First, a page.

After locating our hotel and checking in, we drove somewhat aimlessly about the city and had lunch at the Stanley Pub in the eponymously named park. It was a delicious lunch, and our server was a gracious young Australian woman who spends summers in Vancouver and goes back to Australia in the winter where she is starting her own import company to sell handcrafts from Bolivia, etc. Oh, yes, she has plans to start her own charitable foundation.
Friday we bought day passes on the public transit system and took the ferry across to North Vancouver for lunch at the market there (my house should be so sparkly clean!). When we came back we hopped on the SkyTrain and simply rode the entire loop through the suburbs. Around every station were high-rise apartment buildings. Vancouver provides an excellent public transportation system of buses, ferries, and trains, and the housing patterns reflect this. They do make it very expensive to park a car, so most people get around by public transit.
Friday night we met my friend Brett and his roommate and had an excellent Greek dinner. My friend David was supposed to join us, but he called a half-hour after we were to meet saying he had just gotten off work and would be unable to join us. Alas!
When we got back to the hotel we used the ATM-like machine in the lobby to check in for our flight — it scanned our passports and printed out our boarding passes so the only thing we had to do when we got through all the security rigamarole was check the excess bags and go have breakfast.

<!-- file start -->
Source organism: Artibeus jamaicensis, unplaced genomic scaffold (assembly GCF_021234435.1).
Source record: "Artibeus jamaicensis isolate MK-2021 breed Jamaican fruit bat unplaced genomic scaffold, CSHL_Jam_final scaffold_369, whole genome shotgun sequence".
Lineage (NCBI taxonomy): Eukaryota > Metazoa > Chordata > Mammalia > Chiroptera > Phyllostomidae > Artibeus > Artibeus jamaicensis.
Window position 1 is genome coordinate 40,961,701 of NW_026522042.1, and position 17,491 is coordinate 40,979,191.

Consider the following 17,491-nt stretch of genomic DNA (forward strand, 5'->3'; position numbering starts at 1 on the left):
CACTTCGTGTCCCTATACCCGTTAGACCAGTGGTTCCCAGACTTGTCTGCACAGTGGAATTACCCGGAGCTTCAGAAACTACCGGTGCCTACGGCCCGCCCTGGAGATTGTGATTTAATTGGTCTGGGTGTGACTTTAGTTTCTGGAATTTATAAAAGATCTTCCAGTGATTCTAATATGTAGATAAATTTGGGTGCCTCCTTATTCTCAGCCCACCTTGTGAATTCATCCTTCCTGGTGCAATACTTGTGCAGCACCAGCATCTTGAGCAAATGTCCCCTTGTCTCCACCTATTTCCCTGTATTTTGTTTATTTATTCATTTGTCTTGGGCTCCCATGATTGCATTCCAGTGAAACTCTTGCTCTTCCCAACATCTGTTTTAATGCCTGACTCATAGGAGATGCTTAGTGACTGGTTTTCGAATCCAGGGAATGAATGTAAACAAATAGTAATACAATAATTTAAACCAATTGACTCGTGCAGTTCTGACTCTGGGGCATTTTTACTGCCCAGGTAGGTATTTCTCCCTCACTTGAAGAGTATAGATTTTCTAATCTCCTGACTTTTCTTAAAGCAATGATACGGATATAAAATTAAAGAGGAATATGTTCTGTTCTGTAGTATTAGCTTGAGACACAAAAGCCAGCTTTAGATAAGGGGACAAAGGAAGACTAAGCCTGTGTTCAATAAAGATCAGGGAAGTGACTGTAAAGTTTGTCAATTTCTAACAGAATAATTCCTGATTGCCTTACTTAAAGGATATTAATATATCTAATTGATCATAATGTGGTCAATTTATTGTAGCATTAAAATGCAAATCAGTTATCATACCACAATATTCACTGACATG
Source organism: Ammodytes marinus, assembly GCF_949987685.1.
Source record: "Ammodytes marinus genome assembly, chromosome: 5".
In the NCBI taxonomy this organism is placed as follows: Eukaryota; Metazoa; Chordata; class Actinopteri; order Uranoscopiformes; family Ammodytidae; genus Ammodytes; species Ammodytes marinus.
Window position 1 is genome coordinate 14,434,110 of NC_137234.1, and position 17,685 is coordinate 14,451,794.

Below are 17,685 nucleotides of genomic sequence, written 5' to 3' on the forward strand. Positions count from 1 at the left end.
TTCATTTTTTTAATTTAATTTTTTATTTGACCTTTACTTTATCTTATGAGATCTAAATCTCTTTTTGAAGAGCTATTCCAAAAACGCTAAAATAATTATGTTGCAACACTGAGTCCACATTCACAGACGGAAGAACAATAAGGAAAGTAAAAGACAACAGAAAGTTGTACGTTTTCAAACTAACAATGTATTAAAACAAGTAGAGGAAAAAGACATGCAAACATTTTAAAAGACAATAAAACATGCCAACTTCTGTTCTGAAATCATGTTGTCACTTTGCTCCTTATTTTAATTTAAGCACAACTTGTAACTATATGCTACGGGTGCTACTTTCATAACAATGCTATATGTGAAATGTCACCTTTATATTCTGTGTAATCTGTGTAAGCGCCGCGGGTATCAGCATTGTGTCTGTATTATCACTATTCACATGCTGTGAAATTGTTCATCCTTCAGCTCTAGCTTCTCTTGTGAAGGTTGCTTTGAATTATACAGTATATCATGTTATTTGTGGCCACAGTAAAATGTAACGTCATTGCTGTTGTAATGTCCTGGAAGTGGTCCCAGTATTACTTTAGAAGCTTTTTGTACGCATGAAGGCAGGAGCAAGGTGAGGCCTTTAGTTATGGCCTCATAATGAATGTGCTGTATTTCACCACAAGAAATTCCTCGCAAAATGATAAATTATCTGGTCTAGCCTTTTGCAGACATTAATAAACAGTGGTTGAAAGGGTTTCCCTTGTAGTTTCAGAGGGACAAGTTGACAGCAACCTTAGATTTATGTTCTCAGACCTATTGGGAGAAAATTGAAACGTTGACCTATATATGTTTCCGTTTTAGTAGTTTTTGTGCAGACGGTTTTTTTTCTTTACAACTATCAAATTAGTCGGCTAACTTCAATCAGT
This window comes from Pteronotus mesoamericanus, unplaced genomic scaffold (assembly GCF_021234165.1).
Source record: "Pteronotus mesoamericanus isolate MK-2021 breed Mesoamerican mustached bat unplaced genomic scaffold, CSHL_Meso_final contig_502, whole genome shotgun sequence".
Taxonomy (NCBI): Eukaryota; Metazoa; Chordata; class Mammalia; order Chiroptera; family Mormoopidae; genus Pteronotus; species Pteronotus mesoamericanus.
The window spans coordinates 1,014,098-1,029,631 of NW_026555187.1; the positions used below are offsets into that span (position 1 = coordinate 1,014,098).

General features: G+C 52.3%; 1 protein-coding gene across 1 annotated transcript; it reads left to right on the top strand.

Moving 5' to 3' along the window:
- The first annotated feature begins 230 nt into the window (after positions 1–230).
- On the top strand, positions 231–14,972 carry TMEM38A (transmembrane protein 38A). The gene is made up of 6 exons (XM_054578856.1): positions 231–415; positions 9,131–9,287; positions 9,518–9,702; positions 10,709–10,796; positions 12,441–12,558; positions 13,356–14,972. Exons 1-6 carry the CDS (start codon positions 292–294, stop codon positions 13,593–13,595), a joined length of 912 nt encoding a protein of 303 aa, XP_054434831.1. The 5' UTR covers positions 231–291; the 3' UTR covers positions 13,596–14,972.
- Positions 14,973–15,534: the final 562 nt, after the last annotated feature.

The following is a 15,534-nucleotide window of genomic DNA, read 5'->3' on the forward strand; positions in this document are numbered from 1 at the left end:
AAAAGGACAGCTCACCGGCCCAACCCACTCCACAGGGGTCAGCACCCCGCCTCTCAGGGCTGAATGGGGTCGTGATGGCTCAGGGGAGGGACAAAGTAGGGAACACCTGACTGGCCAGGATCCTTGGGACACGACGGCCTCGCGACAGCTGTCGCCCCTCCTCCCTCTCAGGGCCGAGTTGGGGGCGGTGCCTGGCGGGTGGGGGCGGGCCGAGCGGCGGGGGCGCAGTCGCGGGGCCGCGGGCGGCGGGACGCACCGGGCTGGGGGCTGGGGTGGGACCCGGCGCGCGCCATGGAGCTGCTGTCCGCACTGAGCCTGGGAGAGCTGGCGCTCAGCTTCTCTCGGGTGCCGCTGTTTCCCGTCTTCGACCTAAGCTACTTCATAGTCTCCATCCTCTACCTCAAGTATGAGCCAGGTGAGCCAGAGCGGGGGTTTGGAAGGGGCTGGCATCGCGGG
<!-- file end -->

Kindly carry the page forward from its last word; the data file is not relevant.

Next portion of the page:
It was about that moment when I realized that my camera was not with me. Since it might have been in the checked bag (which I wouldn't have done consciously, but...) I shugged it off until we got home and I could check the bag. It wasn't there. A call back to the hotel was so far in vain, although they were going to check with the housekeeper this morning. Argh!!! Thus, there are no pictures of our cruise.
We were all astounded at how technologically advanced Canada is over the US. We used our credit card throughout — including at the solar-powered parking meters — and found that even the smallest establishments used portable credit card terminals which were brought to your table where your card was swiped in full view and handed back, then the machine was handed to you to push the OK button and add any tip (the machine would accept either a dollar amount or a percentage), and then printed out your receipt.
Equally astonishing was our experience with our cell phones. Shortly after we boarded the ship in San Diego Réal and I each received messages on our phones from AT&T alerting us to the fact that voice calls would now be 79¢ per minute. After the ship sailed, we got another message saying our service was now being provided by Cellphone at Sea and the rate would be 99¢ a minute. It obviously used the GPS locator in our phones to detect when we walked from dry land onto the ship and tracked us throughout the voyage. When we stepped ashore in Victoria and again in Vancouver, it instantly switched our coverage. But here's where it got weird: my coverage was switched to Telus, but Réal's coverage was switched to Rogers Cellular. But we both have AT&T phones.
Back in San Diego we took a cab back to fetch the car and decided to have lunch at Anthony's Fish Grotto right across the street. We all three splurged on lobster and <something> platters. It was good!
Last updated on May 27, 2016